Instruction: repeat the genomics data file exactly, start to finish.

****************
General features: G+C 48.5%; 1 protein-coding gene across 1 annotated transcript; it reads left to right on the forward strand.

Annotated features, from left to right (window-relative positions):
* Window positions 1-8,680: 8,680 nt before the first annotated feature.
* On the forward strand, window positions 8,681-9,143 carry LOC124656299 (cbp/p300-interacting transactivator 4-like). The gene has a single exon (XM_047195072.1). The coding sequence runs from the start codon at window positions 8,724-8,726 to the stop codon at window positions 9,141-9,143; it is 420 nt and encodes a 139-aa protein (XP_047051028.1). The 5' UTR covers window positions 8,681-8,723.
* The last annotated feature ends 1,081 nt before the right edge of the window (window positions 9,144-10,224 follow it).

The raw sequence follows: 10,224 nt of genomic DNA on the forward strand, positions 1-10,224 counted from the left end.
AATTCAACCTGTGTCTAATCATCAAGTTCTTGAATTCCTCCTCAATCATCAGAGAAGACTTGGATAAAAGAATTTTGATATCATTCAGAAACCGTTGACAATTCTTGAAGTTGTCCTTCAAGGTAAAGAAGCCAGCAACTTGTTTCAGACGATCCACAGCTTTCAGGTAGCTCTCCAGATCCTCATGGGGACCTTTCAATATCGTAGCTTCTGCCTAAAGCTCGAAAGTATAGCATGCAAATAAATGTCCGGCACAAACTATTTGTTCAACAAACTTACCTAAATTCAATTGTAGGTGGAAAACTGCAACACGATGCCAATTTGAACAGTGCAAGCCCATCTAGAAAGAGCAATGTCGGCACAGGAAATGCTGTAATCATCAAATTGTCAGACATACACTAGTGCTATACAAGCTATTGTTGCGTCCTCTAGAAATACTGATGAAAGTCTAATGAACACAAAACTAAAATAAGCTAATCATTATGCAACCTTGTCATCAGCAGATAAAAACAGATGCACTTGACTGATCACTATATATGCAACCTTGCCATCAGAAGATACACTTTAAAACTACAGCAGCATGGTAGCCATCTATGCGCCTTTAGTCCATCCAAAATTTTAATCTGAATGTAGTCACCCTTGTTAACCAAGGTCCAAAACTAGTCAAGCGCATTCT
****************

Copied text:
General features: G+C 48.5%; 1 protein-coding gene across 1 annotated transcript; it reads left to right on the forward strand.

Annotated features, from left to right (window-relative positions):
* Window positions 1-8,680: 8,680 nt before the first annotated feature.
* On the forward strand, window positions 8,681-9,143 carry LOC124656299 (cbp/p300-interacting transactivator 4-like). The gene has a single exon (XM_047195072.1). The coding sequence runs from the start codon at window positions 8,724-8,726 to the stop codon at window positions 9,141-9,143; it is 420 nt and encodes a 139-aa protein (XP_047051028.1). The 5' UTR covers window positions 8,681-8,723.
* The last annotated feature ends 1,081 nt before the right edge of the window (window positions 9,144-10,224 follow it).

The raw sequence follows: 10,224 nt of genomic DNA on the forward strand, positions 1-10,224 counted from the left end.
AATTCAACCTGTGTCTAATCATCAAGTTCTTGAATTCCTCCTCAATCATCAGAGAAGACTTGGATAAAAGAATTTTGATATCATTCAGAAACCGTTGACAATTCTTGAAGTTGTCCTTCAAGGTAAAGAAGCCAGCAACTTGTTTCAGACGATCCACAGCTTTCAGGTAGCTCTCCAGATCCTCATGGGGACCTTTCAATATCGTAGCTTCTGCCTAAAGCTCGAAAGTATAGCATGCAAATAAATGTCCGGCACAAACTATTTGTTCAACAAACTTACCTAAATTCAATTGTAGGTGGAAAACTGCAACACGATGCCAATTTGAACAGTGCAAGCCCATCTAGAAAGAGCAATGTCGGCACAGGAAATGCTGTAATCATCAAATTGTCAGACATACACTAGTGCTATACAAGCTATTGTTGCGTCCTCTAGAAATACTGATGAAAGTCTAATGAACACAAAACTAAAATAAGCTAATCATTATGCAACCTTGTCATCAGCAGATAAAAACAGATGCACTTGACTGATCACTATATATGCAACCTTGCCATCAGAAGATACACTTTAAAACTACAGCAGCATGGTAGCCATCTATGCGCCTTTAGTCCATCCAAAATTTTAATCTGAATGTAGTCACCCTTGTTAACCAAGGTCCAAAACTAGTCAAGCGCATTCT